Back in the good old days when there were but three channels and wrestling was a sport with only little old ladies as spectactors, there was a distinct glut of programmes that seemed to feature the wonders of the bottle plant. Bottles everywhere, up a conveyor belt, down a different conveyor belt until they all collected at a point where they jostled against each other like glassy fans at the front of a Take That concert.
Most usually this amazing footage, the likes of which the world had never seen, was accompanied by the jaunty little ditty Popcorn by Jean Michel Jarre. When that tune couldn’t be licensed something else had to be found. Oh how Adrien Rodes – aka rec.tangle – must hanker after those days and a time machine. He’d have been minted.
Heavy Maple is an album jammed to the hilt with electro-acoustic instrumental songs, all of which are quite pretty but generally suffer from a lack of anything particularly exciting going on at any point.
There are however a few high points. We must give praise to Anima’s Lament which starts life as an intriguing little piano riff and builds to a point where it seems that the only option rec.tangle had left open was to add something that sound like a tuba honking away in such a manner that you can only assume the aliens from The War Of The Worlds have turned up and started a ruckus with their death ray.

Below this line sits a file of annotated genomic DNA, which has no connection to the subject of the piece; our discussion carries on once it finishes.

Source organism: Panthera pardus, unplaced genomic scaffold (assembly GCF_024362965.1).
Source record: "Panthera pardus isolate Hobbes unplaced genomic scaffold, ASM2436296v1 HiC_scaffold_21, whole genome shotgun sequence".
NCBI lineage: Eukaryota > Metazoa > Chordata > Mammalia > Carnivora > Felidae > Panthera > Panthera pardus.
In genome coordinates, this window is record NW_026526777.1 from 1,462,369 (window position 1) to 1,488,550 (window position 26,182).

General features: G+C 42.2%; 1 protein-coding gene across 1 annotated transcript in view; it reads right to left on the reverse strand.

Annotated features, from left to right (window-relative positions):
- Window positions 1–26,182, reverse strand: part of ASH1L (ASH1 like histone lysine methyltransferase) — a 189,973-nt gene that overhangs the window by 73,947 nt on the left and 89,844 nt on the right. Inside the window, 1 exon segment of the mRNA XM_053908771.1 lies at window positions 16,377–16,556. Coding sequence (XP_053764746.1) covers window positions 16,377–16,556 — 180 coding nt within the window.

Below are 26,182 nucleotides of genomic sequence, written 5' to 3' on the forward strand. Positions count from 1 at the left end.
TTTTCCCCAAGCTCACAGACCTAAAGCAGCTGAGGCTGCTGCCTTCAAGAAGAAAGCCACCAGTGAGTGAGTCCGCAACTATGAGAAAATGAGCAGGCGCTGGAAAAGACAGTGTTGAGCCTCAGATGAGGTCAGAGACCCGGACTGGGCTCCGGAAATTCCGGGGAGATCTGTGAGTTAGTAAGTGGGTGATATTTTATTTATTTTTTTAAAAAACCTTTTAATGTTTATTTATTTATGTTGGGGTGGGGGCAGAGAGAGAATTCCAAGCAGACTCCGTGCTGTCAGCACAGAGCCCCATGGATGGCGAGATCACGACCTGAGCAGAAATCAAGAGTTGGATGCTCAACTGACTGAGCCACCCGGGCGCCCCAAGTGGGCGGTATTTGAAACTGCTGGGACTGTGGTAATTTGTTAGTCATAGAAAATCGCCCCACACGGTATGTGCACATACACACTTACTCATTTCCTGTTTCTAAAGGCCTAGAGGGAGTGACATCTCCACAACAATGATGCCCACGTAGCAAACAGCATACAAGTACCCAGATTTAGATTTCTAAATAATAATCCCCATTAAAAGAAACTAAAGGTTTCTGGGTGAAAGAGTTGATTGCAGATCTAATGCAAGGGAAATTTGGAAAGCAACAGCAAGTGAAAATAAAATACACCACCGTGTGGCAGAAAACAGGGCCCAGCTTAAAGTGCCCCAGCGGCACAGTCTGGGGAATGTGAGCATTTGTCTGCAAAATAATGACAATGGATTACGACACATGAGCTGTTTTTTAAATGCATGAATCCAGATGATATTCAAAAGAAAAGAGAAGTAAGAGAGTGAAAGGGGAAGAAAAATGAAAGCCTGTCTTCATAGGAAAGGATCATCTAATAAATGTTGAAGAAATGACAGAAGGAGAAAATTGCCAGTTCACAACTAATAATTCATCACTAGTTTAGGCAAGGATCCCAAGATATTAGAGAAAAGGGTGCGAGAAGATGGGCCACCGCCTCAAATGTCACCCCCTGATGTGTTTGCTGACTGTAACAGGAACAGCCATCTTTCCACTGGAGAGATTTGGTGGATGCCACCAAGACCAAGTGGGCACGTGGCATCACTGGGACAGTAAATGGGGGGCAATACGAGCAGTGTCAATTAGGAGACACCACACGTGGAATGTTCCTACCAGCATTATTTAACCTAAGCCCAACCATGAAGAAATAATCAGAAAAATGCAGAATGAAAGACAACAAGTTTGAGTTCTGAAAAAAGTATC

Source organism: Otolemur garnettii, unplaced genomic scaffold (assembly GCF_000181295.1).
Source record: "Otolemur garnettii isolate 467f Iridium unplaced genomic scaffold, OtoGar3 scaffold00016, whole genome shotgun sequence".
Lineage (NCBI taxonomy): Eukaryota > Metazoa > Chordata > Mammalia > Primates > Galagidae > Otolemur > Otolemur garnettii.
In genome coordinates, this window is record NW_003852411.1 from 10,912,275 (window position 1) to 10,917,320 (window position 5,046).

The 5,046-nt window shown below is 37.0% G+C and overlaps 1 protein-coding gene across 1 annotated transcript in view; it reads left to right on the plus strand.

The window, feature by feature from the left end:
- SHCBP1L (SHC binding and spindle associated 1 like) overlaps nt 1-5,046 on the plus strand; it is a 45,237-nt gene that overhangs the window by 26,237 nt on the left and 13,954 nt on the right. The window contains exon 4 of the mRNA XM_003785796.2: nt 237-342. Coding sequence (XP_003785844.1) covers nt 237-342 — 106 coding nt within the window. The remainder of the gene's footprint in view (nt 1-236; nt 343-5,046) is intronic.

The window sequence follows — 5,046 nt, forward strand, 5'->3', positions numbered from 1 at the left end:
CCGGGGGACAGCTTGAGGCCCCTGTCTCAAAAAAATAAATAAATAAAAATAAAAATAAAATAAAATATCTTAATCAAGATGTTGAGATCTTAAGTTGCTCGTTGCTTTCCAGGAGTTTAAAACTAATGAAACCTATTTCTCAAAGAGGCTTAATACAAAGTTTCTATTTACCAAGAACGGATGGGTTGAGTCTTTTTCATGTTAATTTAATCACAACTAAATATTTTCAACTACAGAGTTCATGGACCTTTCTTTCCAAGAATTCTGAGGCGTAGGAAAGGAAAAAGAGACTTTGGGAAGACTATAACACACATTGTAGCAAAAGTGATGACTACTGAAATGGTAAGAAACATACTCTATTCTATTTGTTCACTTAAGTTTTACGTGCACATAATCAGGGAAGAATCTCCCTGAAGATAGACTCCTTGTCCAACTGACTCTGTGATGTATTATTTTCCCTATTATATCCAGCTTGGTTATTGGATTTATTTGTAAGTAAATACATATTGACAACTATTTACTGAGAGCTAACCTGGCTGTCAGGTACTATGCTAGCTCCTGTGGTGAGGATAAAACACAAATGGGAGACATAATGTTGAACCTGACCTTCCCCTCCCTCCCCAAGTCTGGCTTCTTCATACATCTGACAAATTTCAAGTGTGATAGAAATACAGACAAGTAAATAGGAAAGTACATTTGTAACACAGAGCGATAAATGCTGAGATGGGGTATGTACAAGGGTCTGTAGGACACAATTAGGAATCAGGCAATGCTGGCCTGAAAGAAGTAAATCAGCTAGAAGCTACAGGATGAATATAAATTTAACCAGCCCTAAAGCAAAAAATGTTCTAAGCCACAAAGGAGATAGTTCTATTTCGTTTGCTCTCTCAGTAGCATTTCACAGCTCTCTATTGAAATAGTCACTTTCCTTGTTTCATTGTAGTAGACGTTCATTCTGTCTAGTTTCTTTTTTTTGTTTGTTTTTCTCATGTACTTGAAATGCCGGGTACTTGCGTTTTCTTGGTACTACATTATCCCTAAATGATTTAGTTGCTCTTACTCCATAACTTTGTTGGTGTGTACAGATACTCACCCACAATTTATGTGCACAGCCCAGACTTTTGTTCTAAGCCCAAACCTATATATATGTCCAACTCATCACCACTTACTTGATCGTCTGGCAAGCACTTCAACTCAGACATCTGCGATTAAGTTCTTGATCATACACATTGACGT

The Meadow Green is quaintly quirky with a few off kilter changes in mood and tempo. It’s also one of the few times that a slight sense of menace can be felt on the album as a brooding keyboard hums away threateningly as the album nears the end. Maybe we’ve heard too much Sunn O))) recently, but you really can’t beat a good deep pulsating drone.
Placed towards the end of the album it would appear that its key purpose is to wake you up so that you don’t forget to turn the stereo off before bed time. It is worth catching the closing track Airbourne.Heliotropic.Medusae before turning in though, as it has a few nice touches – rolling drums, psychedelic vocals, and a guitar that may have been played by a wind-up monkey.
Sadly by the end of the album, you’ll be too bored to care whether these are good tracks or not. rec.tangle seems to have only one tempo, and over the space of 40 minutes this album drags. There’s not enough in the way of dynamics to grab, and precious few moments of real unadulterated genius to get excited about. Maybe rec.tangle sits at home watching Philip Glass‘s Koyaanisqatsi with the sound down and tries to replicate the magic that Glass had whilst crying a little.
All of this may sound a little harsh but this is an album of little more than uninspiring background music at best. It would never even have made it on to the soundtrack of some bottle factory footage. But if you ever need a tune to accompany the selfless act of watching paint drying, rec.tangle should be able to help.